On Captain ‘Murica.

Despite having been a webcomic writer for two years, and directly working with one of the most prominent webcomic creators in the medium’s history, I’ve never exactly been a comic or manga enthusiast.

First is a limit of only so many hours in a day.  Between balancing a day job and creating my own stuff, I don’t exactly have all that much free time to pick up and follow comics, especially American comics, which are known for endless reboots, redesigns, remakes, parallel stories, etc…

Which leads to the second reason.  While I see tremendous potential in comics and manga as a storytelling medium, it only very rarely reaches its potential.  Mostly because artists and writers are thrown onto a project with very little understanding of what makes those established characters compelling to the audience… or if they do, they just don’t care.

We saw an example of this with the nigh unmitigated disaster that was DC’s “New 52” reboot.  We saw an example of this when some nitwit at Marvel decided that a married Spiderman just wasn’t cool enough in the “One More Day” storyline.

And we’re seeing it again with the latest “shocking”, “compelling”, “earth-shaking” twist with the original Captain America.

Now, Captain America going through some weird phases is hardly a new phenomenon.  The guy was turned into a werewolf and a zombie depending on the continuity involved.

But this one is one where Ol’ Cap has crossed a line that probably shouldn’t have ever been crossed.  Not only is Steve Rogers a member of Hydra (the Nazi analogue that by its own admission is supposed to be the bridge to the Fourth Reich), he supposedly always has been.

This is, unequivocally, a terrible idea.  And whoever thought of that should have been slapped repeatedly until the stupid stopped.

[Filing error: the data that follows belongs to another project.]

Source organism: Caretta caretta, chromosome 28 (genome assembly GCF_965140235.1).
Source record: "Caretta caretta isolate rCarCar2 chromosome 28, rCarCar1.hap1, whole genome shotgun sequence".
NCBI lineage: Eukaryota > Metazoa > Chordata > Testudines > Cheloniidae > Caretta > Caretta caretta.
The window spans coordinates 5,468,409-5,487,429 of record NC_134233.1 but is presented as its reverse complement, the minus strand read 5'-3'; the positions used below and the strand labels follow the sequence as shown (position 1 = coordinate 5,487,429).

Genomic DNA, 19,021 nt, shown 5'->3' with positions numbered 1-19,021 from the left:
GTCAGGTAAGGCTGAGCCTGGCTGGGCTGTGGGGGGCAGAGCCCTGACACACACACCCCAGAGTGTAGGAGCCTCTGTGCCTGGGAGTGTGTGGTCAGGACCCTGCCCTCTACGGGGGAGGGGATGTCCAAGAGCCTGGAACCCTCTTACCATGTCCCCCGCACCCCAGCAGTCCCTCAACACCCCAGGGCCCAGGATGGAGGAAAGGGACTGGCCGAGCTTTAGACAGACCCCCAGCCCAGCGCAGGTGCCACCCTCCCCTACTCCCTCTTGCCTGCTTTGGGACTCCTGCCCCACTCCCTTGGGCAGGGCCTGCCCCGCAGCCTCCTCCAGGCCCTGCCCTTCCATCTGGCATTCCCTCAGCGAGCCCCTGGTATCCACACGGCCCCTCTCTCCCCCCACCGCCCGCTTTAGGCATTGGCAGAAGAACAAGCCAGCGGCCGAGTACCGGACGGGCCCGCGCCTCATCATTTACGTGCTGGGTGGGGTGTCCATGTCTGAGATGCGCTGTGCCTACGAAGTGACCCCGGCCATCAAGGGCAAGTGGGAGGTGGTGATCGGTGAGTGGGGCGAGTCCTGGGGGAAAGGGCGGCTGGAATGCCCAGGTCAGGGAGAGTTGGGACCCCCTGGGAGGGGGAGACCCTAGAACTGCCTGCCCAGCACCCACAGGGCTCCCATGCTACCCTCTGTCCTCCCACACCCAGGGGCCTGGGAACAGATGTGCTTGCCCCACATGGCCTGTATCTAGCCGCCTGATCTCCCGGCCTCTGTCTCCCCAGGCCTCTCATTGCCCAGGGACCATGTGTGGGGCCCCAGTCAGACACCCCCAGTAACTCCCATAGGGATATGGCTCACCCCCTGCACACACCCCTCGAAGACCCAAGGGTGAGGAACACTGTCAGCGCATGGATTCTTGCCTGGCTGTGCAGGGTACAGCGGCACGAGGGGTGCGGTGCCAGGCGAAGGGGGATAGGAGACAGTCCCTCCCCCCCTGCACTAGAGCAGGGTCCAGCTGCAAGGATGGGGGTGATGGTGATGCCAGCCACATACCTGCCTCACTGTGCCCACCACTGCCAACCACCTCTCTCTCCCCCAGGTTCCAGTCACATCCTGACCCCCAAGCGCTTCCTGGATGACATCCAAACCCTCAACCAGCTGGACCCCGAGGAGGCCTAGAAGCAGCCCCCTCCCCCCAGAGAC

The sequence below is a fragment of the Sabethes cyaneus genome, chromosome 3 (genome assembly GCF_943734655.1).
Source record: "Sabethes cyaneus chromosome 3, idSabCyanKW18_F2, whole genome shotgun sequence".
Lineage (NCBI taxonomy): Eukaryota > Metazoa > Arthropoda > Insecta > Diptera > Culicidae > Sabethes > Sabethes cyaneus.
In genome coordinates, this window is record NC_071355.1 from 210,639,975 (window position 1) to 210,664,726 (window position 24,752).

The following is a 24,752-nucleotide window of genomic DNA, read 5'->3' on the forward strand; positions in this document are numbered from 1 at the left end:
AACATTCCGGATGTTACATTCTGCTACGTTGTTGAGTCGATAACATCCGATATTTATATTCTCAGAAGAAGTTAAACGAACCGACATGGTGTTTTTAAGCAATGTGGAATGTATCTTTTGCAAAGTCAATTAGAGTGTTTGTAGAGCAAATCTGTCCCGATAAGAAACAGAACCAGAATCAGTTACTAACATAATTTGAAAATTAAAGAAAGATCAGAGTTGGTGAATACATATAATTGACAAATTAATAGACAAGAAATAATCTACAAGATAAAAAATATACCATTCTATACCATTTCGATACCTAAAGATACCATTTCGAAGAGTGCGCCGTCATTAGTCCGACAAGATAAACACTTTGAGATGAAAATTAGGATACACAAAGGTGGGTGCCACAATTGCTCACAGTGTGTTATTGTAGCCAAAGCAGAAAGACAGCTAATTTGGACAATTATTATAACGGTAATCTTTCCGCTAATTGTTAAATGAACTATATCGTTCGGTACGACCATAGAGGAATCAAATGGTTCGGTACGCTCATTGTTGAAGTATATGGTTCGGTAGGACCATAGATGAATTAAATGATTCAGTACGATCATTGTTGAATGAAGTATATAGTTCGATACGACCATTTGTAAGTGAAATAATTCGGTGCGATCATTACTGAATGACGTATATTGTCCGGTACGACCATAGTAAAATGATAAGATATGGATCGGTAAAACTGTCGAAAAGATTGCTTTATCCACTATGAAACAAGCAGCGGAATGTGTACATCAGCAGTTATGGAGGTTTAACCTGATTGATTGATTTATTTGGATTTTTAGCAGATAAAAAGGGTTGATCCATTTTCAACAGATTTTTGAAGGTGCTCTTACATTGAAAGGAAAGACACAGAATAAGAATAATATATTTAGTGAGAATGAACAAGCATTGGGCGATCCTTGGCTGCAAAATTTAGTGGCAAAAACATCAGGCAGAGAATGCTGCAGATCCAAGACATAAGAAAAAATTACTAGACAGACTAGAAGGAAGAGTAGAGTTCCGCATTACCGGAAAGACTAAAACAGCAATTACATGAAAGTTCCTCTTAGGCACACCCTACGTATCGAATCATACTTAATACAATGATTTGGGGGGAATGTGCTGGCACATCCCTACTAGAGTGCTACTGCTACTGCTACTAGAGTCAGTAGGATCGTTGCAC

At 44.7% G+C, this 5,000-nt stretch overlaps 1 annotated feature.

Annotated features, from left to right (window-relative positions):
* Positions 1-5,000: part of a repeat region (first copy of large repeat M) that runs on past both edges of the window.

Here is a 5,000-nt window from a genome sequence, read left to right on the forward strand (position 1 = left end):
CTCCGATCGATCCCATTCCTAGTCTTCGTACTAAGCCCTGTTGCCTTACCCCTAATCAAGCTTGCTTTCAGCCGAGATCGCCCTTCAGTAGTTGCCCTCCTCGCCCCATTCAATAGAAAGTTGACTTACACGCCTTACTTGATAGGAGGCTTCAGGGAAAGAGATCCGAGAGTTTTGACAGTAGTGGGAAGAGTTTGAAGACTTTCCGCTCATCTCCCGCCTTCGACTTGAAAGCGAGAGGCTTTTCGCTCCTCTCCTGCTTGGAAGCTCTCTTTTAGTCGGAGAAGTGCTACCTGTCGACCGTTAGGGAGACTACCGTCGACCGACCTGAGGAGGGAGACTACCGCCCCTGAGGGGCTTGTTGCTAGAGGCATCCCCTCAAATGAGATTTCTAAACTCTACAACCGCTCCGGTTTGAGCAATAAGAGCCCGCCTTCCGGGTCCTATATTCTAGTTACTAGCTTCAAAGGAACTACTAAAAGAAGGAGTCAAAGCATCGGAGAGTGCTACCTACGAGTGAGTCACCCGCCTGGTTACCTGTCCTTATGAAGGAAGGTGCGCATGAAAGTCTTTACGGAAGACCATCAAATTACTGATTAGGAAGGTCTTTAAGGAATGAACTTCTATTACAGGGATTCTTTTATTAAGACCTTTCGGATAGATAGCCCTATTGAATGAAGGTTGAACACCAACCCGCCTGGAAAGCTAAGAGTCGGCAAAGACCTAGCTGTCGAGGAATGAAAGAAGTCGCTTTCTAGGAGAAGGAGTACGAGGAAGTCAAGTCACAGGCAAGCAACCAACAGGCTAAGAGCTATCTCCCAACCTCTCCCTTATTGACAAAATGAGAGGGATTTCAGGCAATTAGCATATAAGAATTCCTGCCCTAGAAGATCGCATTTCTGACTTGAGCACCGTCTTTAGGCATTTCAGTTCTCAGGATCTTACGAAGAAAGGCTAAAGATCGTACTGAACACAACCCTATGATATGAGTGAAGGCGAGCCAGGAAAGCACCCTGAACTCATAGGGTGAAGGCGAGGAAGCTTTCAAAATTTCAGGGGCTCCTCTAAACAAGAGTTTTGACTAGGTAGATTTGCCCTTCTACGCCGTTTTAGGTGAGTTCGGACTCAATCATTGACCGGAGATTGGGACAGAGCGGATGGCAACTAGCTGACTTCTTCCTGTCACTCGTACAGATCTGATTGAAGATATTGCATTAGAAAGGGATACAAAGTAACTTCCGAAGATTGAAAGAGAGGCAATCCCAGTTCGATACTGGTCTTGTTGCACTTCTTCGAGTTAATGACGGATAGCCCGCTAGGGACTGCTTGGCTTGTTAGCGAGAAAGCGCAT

The problem isn’t that a renown hero has really been playing a long game.  It’s specifically Captain America, the production of two Jewish creators specifically during the World War II era and the rise of Nazi Germany and the deplorable crimes against humanity that the Nazis caused.  While America was waffling in a passive-aggressive isolationism with business leaders that openly supported the Third Reich (let’s just say you might want to read about the history of the Ford family, those who insist on buying domestic), Simon and Kirby were calling out their country to act in a climate that was wary of the Jewish presence in America at best, and openly hostile at worst.

An iconic character created specifically as an ideological counter to the Nazi menace should have never been considered to have been a member of the MCU’s Nazi analogue.  It spits in the face of the people who created it and trivializes history for the sake of a “shocking development.”

It’s bad, and Nick Spencer should feel bad for being so bad.

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